This is my second time writing this review. I don’t mean that I tweaked and changed it a lot and that this is a second draft. I mean I had to completely rewrite it. No computer error: I simply found something so bizarre, so transformative about Epson’s Home Cinema 5010 projector that it radically changed my opinion of it. So much so that I had to start over completely.
There are two ways to look at the rapidly decreasing price point of 3D HD projectors. The first way: Manufacturers are racing one another to the bottom by finding ways to make 3D cheaper and cheaper. The second, more accurate way: 3D is just a new feature (though one marketed to within an inch of its life) found on cheaper and cheaper products, just as 1080p resolution was a few years ago.
Looked at through those eyes, the Sony VPLHW30ES is less a “new 3D projector” and more a continuation of a long line of excellent SXRD models from Sony that now just happen to also do 3D. Plus, it’s a fantastic value.
Doing its part to bring cutting-edge theatrical digital projection technology to a price point that's still hazy but should at least be less thanstratospheric, Sony announced the VPL-VW1000ES projector - the first of its 4K capable SXRD units to be aimed at the home market.
Let’s go over some of the numbers here: 1080p, 3D, $1,000. Pretty solid specs and pricing for flat-panel TV, except ... this is no flat-panel. BenQ’s W1070 is, as you have probably deduced, a projector. I’ve reviewed a few projectors in this price range as exclusives for soundandvision.com and all came up rather lacking.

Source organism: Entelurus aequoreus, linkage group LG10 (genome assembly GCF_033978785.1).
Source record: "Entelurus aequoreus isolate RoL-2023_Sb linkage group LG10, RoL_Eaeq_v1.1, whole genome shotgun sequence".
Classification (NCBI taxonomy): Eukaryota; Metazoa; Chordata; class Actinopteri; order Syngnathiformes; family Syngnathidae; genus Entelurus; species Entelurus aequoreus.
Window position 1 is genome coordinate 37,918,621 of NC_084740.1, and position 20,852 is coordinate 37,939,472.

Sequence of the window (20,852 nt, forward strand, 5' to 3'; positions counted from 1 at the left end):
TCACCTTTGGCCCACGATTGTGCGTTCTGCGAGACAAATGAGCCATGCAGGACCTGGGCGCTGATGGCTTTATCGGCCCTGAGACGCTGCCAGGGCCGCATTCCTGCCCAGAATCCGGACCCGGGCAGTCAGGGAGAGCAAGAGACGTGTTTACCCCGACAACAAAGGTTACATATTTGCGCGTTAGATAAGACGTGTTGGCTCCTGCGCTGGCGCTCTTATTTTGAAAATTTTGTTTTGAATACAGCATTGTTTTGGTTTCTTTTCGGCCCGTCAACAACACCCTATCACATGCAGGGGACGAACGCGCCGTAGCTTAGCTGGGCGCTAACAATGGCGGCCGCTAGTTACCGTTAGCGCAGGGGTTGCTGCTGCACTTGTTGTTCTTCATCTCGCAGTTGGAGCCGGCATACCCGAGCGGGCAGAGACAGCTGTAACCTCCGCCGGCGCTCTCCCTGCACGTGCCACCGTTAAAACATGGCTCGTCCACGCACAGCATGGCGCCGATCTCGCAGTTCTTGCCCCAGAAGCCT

Optoma made a name for itself early on by making high-quality, low-cost DLP projectors. But with the HD8300, Optoma isn’t going after the budget end of the projector spectrum. Instead, the company is aiming right at its new heart: $5k-ish 3D.
Sharp was once king of the $10,000 projector class, a class now nearly disappeared. With the 3D era under way, it returns to the game with this $4,995 offering, only to find the market far more competitive than before. Most notable is the $500-cheaper JVC DLA-X3, the baby brother of the X7 model I reviewed in the April/May issue.
I first experienced Runco’s new D-73d 3D projector at the CEDIA Expo last September and was pretty impressed. By “pretty impressed” I mean that it was the best display of 3D technology I witnessed at the show. I find myself prone to headaches and discomfort when viewing many 3D demonstrations, and the D-73d was the easiest-on-the-eyes solution I’d seen. But there is a big difference between being wowed by a 10-minute demo and evaluating something critically for hours on end. So, when an opportunity to review this new projector at Runco’s factory headquarters came up, I jumped at the chance!
Let’s cut right to it: this projector is staggeringly, amazingly, blindingly bright. It’s brighter than any projector I can remember measuring. It’s brighter than any plasma. It’s brighter than most LCD TVs I’ve reviewed. Uncalibrated, on a 102-inch, 1.0-gain screen, I got 87 footlamberts. That means, with a slightly smaller screen, or a screen with even a little gain, you could have an over 100-footlambert image from a projector.
If there’s a sweet spot for home projector prices right now, it would be $3,000 to $3,500. Over the past few months, we’ve reviewed excellent projectors in that range from Epson and Sony, and promising, similarly priced offerings are also available from JVC and other manufacturers.
Once an LCD projector staple, Mitsubishi made the switch to DLP a few years ago. On paper, its HC7800D ticks all the right boxes: 3D-capable, full-glass lens, and all the other bells and whistles.
But that’s just on paper. So we figured we’d test it for real, right here... on paper. Eh, you get my meaning. Behold, the HC7800D!